Cardin, state environment secretary heading to international climate conference in Dubai

Maryland Environment Secretary Serena McIlwain testifying on Capitol Hill earlier this year. Maryland Department of the Environment photo.

U.S. Sen. Ben Cardin (D) and state Environment Secretary Serena McIlwain are the top Maryland officials headed to the annual international climate conference now underway in the United Arab Emirates.

The two-week confab, known as COP 28 (officially the 28th Conference of the Parties to the United Nations Framework Convention on Climate Change), brings together policymakers, business leaders and environmental activists to set international goals for fighting climate change, discuss ways to finance clean energy development, and look at technology demonstrations — along with good, old-fashioned political advocacy and protest.

Vice President Kamala Harris is leading the U.S. delegation to the COP.

McIlwain is already on the ground in Dubai and plans to be there through Wednesday. McIlwain’s predecessor as secretary, Ben Grumbles, was last at the international climate conference in 2021, when it was held in Glasgow, Scotland.

McIlwain will serve on several panels hosted by the U.S. Climate Alliance, a group of state governments working to meet international climate goals, and other global climate partners. On Sunday she’ll be part of a panel called “The Science Behind Carbon Markets,” sponsored by the Environmental and Energy Study Institute (EESI).

According to EESI, she’ll be joined on the panel by Rachel Lamb, the Maryland Department of the Environment’s senior climate adviser, and speakers from the Woodwell Climate Research Center, American Forests, and the American Forest Foundation.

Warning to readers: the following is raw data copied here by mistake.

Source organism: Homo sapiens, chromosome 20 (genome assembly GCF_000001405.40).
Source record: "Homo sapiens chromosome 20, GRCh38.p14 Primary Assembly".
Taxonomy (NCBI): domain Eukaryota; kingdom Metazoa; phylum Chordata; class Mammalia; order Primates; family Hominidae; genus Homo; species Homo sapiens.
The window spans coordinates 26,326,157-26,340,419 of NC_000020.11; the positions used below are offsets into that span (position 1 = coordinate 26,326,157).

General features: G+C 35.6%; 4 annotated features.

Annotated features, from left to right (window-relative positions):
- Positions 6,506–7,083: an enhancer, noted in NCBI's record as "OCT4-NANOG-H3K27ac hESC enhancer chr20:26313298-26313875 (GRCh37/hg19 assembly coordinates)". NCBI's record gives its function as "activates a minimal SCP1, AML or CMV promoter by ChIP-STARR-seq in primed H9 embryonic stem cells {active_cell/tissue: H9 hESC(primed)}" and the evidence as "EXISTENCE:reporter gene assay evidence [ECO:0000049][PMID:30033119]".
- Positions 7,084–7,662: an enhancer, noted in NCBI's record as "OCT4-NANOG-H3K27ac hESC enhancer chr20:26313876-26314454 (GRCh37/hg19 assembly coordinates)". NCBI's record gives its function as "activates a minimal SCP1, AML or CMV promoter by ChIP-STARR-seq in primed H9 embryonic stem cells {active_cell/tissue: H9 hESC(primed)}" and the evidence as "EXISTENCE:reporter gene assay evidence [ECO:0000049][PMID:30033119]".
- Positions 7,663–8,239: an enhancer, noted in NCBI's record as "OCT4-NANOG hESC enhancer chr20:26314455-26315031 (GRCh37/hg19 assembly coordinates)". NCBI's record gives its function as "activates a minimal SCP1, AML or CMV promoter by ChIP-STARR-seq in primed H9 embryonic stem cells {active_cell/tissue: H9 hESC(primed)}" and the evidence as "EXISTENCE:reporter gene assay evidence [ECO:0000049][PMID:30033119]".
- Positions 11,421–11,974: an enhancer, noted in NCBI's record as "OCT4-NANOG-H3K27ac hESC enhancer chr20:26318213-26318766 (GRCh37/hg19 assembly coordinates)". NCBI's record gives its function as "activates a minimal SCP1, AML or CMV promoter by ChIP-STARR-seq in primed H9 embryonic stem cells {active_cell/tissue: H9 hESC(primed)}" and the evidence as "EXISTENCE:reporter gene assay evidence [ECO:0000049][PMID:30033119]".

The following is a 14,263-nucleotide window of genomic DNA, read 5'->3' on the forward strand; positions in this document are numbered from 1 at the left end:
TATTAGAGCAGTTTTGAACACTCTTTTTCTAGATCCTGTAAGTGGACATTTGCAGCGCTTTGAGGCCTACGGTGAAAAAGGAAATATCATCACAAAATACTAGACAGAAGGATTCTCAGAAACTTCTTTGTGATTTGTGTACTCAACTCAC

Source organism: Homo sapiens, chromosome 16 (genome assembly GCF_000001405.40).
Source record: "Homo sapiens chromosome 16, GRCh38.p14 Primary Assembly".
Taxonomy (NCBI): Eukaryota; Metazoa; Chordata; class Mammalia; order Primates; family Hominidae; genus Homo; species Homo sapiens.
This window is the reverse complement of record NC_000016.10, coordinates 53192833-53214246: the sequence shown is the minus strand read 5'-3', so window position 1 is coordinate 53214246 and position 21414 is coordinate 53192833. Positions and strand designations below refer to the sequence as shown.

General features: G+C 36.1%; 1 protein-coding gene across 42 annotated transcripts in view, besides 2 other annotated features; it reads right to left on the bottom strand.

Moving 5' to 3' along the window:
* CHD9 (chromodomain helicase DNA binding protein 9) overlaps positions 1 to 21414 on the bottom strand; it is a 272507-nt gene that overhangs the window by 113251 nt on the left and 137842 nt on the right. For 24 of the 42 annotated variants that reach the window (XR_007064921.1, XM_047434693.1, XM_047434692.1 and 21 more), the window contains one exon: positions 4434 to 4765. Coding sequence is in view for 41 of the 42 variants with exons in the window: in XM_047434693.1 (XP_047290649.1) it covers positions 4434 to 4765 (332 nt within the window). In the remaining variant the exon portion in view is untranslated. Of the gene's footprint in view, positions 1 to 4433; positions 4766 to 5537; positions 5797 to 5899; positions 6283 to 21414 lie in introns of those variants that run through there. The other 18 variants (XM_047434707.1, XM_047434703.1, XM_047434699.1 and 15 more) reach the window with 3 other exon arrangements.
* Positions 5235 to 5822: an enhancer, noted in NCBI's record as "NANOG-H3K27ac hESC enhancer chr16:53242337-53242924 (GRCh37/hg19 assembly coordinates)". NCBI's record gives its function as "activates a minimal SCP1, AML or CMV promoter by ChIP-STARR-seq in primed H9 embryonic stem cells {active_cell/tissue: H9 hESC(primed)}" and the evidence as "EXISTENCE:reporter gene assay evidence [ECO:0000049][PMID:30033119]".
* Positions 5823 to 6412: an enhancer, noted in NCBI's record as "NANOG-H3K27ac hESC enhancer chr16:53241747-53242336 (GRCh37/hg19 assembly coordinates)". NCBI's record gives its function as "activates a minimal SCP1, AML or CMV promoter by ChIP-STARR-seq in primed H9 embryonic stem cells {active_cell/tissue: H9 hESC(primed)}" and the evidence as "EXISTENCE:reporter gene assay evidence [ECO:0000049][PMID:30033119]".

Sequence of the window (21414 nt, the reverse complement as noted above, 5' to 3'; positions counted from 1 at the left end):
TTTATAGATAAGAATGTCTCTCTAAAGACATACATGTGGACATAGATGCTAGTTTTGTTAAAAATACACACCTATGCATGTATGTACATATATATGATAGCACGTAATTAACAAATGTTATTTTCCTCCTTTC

The panelists are expected to explore the science behind carbon markets, and steps to increase confidence in this method of reducing greenhouse gas emissions. McIlwain will speak about Maryland’s  participation in the Regional Greenhouse Gas Initiative, a carbon-trading market that makes power plants in 12 northeastern states pay for their carbon emissions. Maryland largely uses these proceeds to fund clean energy grants.

The Department of the Environment said that at COP 28, McIlwain will promote Maryland’s goals of achieving a 60% reduction in greenhouse gas emissions by 2031, 100% clean energy by 2035, and net-zero emissions by 2045, along with plans to transition off of fossil fuels, retrofit buildings for energy efficiency, scale vehicle electrification, and build a foundation for the green economy.

“Maryland is joining the world stage with some of the most ambitious climate goals on Earth,” McIlwain said. “Working with other governments, businesses and citizen groups to develop an economy-wide, science-based plan to help meet these goals is critical. Participating in COP 28 provides a unique opportunity for Maryland to build new partnerships and learn how others are working to tackle the climate crisis through innovative policies, programs and financing.”

Meanwhile, Cardin, the chair of the Senate Foreign Relations Committee, plans to lead a bipartisan delegation of seven senators to the COP on Dec. 9 and 10. He’s been going regularly to these U.N. conferences since COP 21 of 2016 in Paris, when scores of governments agreed to international emissions reduction goals. The U.S. pulled out of that agreement when Donald Trump became president, but recommitted to those goals during the Biden administration.

Sue Walitsky, a Cardin spokesperson, said the senator will be joined in Dubai by Sens. Tom Carper (D-Del.), Sheldon Whitehouse (D-R.I.), Lisa Murkowski (R-Alaska), Ed Markey (D-Mass.), Chris Coons (D-Del.) and Brian Schatz (D-Hawaii).

Walitsky called this group, which includes committee chairs and veteran appropriators, “people who are really in a position to get stuff done.”

The senators are expected to meet with business leaders and clean energy entrepreneurs from different countries and will also discuss human rights — a longtime interest of Cardin’s — food security, international finance and more, Walitsky said. They’re scheduled to appear on a panel over the weekend at the U.S. pavilion at the conference and will also hold two news conferences while there.

“It’s important for continuity that Congress is on the ground and engaged and committed,” Walitsky said.

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